In The House on Mango Street by Sandra Cisneros, we meet Esperanza, an insatiable young Latina growing up in a rundown neighborhood in Chicago, Illinois. The book is classified as a novel but in my eyes, it’s more like a set of vignettes that tell a story. I became a slave to the story instantly; my only complaint about this one is there aren’t more pages to read. It felt as if I was reading right out of Esperanza’s diary as she spoke about her trials and tribulations. Each memory she touches on is only explained for about 2 or 3 pages but it was easy for me to identify with her unyielding desire to be free.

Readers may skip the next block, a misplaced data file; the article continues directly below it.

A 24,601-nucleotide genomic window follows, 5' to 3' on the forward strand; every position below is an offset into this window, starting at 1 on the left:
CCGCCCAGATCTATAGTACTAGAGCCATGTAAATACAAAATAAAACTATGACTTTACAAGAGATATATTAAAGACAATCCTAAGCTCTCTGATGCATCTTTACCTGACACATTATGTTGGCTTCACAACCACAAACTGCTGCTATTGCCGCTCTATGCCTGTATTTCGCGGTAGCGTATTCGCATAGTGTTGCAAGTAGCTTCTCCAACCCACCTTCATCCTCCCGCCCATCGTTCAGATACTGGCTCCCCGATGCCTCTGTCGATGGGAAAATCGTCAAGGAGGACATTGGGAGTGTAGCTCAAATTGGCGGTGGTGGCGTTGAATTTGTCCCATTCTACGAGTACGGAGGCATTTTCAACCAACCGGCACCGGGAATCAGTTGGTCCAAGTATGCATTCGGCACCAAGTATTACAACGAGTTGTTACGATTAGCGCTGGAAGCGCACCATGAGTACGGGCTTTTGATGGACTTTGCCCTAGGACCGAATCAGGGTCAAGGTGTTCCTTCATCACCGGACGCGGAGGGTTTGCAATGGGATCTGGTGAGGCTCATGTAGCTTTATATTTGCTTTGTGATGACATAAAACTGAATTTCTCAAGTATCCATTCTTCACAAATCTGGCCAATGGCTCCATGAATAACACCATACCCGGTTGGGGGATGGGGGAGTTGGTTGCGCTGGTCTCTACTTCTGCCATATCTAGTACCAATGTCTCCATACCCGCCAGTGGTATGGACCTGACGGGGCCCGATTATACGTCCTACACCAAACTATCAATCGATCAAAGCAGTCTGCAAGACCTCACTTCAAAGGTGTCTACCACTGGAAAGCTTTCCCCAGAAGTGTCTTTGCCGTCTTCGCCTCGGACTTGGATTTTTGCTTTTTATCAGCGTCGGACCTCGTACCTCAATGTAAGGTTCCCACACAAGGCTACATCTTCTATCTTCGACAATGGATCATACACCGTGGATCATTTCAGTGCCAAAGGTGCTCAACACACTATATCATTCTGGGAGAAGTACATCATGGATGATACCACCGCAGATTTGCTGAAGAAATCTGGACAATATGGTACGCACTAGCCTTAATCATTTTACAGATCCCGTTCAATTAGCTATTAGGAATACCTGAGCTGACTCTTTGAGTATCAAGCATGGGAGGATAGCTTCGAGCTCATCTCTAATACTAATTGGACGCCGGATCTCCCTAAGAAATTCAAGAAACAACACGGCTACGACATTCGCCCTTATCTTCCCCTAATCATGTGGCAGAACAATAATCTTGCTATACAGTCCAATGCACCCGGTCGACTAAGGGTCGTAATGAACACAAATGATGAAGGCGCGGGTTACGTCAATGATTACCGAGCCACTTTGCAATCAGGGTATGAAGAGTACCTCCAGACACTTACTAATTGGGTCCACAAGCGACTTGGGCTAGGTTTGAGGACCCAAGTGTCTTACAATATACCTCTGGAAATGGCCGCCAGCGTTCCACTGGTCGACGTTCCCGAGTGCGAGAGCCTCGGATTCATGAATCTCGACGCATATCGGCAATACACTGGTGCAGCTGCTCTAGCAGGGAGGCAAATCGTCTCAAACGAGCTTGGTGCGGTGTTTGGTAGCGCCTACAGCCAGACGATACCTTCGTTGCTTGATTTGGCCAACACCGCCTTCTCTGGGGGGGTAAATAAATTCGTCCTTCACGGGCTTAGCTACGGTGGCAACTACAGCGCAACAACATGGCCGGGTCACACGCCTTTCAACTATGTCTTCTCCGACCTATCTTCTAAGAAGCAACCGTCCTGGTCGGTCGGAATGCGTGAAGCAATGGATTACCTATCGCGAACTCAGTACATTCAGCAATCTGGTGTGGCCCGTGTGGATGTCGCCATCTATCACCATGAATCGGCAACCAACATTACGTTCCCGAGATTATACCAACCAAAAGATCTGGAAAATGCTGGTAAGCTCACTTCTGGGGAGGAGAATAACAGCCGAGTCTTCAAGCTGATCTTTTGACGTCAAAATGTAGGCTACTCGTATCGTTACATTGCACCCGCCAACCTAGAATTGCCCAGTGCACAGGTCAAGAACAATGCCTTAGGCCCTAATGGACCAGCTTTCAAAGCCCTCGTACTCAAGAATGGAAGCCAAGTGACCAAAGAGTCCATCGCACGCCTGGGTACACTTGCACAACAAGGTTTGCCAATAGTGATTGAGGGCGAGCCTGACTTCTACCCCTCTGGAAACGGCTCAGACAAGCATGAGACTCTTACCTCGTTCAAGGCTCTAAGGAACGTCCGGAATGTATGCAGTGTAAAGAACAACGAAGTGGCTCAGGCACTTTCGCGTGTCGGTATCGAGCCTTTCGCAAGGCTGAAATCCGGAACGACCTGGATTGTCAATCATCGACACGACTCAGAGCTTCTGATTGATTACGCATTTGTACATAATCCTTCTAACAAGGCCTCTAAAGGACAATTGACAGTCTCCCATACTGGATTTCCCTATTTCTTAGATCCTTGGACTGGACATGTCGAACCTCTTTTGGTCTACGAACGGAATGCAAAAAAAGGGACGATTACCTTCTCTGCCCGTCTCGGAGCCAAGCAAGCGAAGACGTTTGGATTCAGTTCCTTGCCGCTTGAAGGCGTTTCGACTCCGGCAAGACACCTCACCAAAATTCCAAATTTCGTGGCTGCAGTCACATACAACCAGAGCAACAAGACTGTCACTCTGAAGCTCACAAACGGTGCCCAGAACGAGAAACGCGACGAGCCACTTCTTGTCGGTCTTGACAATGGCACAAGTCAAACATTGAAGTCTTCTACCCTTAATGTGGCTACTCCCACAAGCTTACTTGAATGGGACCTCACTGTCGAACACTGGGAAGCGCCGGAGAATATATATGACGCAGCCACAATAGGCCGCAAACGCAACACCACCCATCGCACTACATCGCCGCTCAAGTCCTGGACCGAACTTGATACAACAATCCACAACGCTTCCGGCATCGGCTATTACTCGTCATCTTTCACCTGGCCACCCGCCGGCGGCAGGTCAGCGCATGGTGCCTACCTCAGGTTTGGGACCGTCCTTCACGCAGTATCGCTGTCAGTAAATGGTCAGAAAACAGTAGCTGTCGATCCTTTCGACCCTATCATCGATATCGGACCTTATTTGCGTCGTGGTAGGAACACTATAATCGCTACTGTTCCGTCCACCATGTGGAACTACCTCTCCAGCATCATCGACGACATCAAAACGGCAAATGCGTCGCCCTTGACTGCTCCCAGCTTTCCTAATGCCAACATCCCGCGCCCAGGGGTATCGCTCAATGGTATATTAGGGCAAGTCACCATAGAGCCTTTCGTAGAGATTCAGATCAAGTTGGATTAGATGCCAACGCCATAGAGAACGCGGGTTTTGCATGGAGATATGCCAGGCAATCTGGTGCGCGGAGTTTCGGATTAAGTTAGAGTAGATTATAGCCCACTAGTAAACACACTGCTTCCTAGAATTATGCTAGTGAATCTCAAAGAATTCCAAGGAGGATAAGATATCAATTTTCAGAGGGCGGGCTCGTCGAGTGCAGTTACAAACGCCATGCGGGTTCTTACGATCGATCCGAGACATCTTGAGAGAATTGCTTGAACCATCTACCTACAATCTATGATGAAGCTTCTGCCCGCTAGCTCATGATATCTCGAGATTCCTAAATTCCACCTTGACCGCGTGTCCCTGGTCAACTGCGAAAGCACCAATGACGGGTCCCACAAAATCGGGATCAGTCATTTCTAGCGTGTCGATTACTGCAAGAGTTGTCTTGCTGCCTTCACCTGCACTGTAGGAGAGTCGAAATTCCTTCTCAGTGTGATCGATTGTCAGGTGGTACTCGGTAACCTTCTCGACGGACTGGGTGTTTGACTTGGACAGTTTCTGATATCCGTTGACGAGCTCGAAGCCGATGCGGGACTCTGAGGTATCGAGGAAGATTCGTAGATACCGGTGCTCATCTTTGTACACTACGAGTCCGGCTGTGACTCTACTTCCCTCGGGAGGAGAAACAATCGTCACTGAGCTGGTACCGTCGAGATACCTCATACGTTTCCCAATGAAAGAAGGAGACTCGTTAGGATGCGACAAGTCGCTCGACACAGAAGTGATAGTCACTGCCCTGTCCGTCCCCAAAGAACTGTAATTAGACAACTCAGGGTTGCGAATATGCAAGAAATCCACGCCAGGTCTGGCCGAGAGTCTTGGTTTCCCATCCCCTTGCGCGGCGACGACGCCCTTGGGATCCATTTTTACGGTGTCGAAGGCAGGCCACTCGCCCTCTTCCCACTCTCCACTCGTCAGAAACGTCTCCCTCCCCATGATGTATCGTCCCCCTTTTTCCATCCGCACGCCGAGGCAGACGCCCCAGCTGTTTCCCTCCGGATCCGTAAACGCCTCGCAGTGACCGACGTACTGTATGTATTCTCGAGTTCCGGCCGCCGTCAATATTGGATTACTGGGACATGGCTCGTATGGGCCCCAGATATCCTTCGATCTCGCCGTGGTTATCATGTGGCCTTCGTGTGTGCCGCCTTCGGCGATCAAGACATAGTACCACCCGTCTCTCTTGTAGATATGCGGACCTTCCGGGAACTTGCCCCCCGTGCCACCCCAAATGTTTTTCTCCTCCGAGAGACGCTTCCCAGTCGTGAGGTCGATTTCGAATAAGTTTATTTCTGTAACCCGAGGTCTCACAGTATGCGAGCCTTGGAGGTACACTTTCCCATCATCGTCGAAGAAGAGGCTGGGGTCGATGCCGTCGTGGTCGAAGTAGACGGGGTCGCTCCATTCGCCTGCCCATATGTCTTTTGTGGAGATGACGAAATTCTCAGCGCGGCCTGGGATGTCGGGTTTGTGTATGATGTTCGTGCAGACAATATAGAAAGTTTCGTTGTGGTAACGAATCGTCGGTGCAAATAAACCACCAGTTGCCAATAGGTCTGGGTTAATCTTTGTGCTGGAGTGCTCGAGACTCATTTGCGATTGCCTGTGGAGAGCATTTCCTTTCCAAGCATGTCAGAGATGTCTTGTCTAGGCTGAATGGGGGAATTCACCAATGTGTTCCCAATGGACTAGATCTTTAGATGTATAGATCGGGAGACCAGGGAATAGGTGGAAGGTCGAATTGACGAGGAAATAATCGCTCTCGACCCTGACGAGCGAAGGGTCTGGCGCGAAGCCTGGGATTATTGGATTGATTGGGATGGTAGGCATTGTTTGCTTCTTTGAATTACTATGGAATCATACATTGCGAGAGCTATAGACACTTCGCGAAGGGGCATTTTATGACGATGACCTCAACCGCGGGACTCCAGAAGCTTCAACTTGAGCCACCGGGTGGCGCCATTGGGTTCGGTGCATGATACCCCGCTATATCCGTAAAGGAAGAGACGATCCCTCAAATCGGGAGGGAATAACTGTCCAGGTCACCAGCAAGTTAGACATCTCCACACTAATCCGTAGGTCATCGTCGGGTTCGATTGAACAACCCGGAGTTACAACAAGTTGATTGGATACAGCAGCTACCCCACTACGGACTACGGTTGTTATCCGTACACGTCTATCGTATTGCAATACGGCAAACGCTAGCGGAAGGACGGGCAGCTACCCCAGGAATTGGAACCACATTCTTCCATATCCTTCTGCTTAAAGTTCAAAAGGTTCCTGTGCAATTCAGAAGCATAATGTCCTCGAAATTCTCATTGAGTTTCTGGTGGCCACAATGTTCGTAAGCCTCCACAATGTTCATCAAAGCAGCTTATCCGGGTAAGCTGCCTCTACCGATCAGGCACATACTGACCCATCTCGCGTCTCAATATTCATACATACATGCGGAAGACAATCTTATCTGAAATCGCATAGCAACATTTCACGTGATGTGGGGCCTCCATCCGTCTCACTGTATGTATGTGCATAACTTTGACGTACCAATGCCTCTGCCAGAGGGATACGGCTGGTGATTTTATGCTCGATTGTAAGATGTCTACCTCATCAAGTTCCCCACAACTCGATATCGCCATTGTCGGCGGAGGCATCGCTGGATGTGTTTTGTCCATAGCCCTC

As a young child, Esperanza can’t understand the jubilation her father feels when they buy the house on Mango street; it made little sense to her someone could be so proud while living with so little. As a teenager, she can barely stand to be in the house; she could never escape the stifling feeling she experienced when within its walls. As a young adult, Esperanza realizes that the very things she’s always been discontent with are guiding her towards her true home – within herself, where it had always been. Though the words are fewer in this book than most, Cisneros uses each one to its full potential and creates an entire picture. Coming full circle with her and Esperanza is a heartwarming experience.